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Vulvar cancer is also termed as vulval cancer. It is a comparatively rare type of cancer that grows on the female external genitals. The vulva is the area of skin surrounding the urethra and vagina, including the clitoris and labia. It consists of the inner and outer lips of the vagina, the clitoris, and the opening of the vagina, and glands near the vaginal opening. The cancer mostly appears on the outer vaginal lips and accounts for around 0.6 per cent of all cancers in women  .
However, the cancer can affect other parts of the vulva as well, especially when it begins to spread. The cancer develops at a slow pace, initially beginning as vulvar intraepithelial neoplasia by affecting the healthy skin cells around the vulva. It causes a lump or sore on the vulva that causes itching and is mostly diagnosed in older women  .
Vulvar cancers can be easily diagnosed and immediate medical attention in its early stages can help cure the cancer. A lack of treatment can result in the abnormal cells turning into malignant cancer  .
Types Of Vulvar Cancer
The disease is categorised into five major categories  .
1. Squamous cell carcinoma
It is the most common type of vulvar cancer and affects the skin cell first. About 90 per cent of vulvar cancers are squamous cell carcinoma. It affects the flat, outer layers of skin and the symptoms take several years to be noticeable. Some cases of squamous cell carcinoma have been linked to the human papillomavirus (HPV), which is found mostly in younger women  .
2. Vulvar melanoma
About 10 per cent of the vulvar cancers are reported to be vulvar melanoma. It develops as a dark patch, like discolouration in the skin and is the second most common type of vulvar cancer. It is mostly reported in Caucasian women aged between 50-80 years. It can also affect young women and are distinguished into three types, superficial spreading, nodular, and acral lentiginous melanoma. Melanoma has a high risk of spreading to other parts of the body  .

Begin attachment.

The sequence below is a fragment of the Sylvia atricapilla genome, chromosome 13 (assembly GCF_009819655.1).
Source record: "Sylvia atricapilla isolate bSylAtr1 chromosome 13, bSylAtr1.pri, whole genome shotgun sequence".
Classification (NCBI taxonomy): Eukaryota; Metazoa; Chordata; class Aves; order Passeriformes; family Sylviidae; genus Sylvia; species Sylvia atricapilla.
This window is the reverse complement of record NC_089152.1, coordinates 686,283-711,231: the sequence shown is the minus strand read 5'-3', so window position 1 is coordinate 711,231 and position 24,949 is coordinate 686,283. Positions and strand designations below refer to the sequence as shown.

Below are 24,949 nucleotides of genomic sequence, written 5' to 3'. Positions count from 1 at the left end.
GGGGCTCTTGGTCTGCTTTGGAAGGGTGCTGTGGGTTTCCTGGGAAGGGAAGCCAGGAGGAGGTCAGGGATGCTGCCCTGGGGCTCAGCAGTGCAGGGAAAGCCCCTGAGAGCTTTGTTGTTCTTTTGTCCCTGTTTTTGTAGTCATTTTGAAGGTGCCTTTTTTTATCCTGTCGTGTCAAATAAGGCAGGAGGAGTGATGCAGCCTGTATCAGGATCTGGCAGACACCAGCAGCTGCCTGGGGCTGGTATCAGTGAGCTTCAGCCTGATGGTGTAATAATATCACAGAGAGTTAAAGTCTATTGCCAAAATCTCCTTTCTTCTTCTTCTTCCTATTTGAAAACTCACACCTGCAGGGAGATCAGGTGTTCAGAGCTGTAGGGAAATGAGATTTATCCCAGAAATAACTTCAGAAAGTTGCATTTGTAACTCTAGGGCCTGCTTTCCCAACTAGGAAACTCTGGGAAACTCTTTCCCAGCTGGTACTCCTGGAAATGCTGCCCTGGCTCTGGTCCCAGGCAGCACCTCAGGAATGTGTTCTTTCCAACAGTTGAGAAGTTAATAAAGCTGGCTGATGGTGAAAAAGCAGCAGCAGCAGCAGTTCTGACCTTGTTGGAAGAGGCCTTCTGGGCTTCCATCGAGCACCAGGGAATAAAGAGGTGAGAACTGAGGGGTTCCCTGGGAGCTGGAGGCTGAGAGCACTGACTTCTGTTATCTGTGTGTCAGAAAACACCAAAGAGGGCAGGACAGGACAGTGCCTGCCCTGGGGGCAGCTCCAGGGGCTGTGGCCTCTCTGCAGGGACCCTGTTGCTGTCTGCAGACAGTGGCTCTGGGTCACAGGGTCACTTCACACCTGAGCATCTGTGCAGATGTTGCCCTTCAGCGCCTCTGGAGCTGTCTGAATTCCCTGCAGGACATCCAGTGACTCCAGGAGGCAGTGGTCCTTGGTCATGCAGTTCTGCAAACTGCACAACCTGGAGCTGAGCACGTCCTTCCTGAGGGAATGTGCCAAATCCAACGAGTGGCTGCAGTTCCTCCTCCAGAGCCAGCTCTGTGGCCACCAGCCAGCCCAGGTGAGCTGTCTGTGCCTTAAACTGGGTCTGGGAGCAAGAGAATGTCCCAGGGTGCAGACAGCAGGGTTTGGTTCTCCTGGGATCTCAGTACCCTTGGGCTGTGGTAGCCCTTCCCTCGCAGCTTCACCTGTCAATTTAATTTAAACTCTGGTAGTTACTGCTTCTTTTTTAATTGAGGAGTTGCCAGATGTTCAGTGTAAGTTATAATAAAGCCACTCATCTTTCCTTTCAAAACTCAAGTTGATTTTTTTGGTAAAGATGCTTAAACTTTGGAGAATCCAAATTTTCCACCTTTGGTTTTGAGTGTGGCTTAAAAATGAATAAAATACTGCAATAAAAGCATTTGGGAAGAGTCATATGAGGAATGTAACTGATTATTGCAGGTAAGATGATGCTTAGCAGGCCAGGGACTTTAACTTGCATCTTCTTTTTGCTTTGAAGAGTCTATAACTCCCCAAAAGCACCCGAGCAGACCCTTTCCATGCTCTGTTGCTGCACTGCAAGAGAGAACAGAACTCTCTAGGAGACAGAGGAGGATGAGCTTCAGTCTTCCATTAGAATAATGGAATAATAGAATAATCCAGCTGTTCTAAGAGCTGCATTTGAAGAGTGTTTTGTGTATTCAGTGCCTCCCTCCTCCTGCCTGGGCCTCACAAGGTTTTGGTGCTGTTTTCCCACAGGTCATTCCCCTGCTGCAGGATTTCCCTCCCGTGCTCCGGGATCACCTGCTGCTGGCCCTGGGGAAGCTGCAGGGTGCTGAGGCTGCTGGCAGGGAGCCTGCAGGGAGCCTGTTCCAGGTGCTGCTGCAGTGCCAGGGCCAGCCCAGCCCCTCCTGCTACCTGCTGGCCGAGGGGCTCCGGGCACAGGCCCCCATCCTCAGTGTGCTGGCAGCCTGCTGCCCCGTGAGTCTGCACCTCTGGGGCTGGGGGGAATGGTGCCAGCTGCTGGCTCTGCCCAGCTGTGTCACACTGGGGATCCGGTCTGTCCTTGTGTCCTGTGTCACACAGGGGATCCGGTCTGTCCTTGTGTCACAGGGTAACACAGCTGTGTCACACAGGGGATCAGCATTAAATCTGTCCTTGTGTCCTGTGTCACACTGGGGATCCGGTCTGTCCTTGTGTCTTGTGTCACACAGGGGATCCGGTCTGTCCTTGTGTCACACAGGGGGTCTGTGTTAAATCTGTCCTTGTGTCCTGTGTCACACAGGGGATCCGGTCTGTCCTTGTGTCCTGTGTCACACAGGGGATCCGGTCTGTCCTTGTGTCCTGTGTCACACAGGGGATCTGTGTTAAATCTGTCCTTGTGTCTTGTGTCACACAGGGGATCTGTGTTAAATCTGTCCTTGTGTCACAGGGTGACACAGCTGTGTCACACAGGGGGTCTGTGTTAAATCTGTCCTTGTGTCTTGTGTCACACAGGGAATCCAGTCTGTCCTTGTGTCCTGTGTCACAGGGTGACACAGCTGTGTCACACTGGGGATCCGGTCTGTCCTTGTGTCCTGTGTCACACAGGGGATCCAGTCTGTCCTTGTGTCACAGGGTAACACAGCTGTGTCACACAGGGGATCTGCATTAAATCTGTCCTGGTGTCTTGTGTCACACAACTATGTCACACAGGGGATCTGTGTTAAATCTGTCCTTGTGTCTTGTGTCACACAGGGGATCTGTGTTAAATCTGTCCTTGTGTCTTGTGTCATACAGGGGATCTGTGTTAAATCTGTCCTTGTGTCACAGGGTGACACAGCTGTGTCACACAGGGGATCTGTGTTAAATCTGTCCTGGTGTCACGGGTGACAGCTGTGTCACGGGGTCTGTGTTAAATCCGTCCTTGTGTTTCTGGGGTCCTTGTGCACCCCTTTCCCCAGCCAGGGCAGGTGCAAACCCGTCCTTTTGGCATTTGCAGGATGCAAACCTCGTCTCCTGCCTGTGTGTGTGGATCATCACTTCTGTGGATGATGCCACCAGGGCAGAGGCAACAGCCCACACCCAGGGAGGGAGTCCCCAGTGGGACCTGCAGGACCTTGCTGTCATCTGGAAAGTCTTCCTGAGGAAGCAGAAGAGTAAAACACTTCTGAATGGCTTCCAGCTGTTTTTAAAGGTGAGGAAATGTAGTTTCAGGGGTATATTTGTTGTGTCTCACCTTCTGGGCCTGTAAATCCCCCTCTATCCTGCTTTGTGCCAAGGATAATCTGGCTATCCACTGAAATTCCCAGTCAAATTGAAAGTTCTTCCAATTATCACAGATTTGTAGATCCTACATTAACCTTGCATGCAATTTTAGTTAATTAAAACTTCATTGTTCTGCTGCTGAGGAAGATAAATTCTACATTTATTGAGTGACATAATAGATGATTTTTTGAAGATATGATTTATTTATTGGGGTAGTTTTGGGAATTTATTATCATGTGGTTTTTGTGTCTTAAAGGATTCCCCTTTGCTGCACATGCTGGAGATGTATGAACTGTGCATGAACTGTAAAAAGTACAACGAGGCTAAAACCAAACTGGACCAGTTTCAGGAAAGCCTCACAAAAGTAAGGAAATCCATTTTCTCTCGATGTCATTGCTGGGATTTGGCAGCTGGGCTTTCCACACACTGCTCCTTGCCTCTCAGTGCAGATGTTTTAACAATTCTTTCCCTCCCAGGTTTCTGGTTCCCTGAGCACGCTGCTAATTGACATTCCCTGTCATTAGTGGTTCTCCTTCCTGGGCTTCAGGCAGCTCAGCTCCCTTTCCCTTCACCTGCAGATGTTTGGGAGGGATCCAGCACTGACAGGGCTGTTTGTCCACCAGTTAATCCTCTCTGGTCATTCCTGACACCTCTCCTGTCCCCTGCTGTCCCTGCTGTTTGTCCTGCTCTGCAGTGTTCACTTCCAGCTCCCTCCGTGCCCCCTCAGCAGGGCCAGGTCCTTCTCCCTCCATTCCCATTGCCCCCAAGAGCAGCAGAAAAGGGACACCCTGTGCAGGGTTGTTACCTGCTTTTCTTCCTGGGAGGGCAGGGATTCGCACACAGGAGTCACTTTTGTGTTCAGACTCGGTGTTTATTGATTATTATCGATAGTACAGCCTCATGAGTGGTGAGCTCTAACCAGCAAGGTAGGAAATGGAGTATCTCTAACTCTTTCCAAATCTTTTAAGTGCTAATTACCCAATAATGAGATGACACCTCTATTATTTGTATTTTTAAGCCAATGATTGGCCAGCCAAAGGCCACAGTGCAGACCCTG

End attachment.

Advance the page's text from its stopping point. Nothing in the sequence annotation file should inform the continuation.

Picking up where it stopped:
It starts in the bone, connective tissue cells or the bones. Sarcomas are mostly malignant and can develop at any age (even childhood) .
4. Verrucous carcinoma
This type is a subtype of squamous cell cancer. It appears in the form of a wart and gradually develops with time .
It develops in the glandular tissue and accounts for a very small proportion of the vulvar cancers .
Symptoms Of Vulvar Cancer
The initial sign indicating the onset of the cancer is a lump that causes itching, irritation, or bleeding  .
The most common symptoms of the cancer are as follows  :
- Wart-like growths
- Abnormal vaginal bleeding or tenderness
- Pain and burning
- Painful sexual intercourse
- Painful urination
- Persistent itching in the vulvar area
- Rawness and sensitivity
- Dark discolouration in cases of melanoma
- Thickened skin
Causes Of Vulvar Cancer
Usually, cancer develops when the body is not able to control cell growth. The mutations in the DNA cause the cell to grow and divide rapidly. These cells form a cancerous tumour that can spread to the other parts of the body .
The cancer can spread in the event of two things, when a cancerous cell manages to move through the body using the blood or lymph systems, destroying the healthy tissue. It can also be caused when a cancerous cell manages to move through the body using the blood or lymph systems, destroying the healthy tissue  .
Risk Factors Of Vulvar Cancer
Age: More than half of the women who have been diagnosed with vulvar cancer are aged above 70 years.
Vulvar intraepithelial neoplasia (VIN): It is a sort of precancerous state where certain cells within the vulvar epithelium have low levels of carcinoma. Women with VIN have a higher chance of developing vulvar cancer.
Human papillomavirus (HPV): Women infected with HPV are increasingly prone to developing vulvar cancer.
The other major risk factors pertaining to the development of vulvar cancer are as follows  :
- Having a skin condition that can affect the vulva, such as lichen planus
- Sexually transmitted infections (STIs)
- Kidney transplant
- Human immunodeficiency virus (HIV)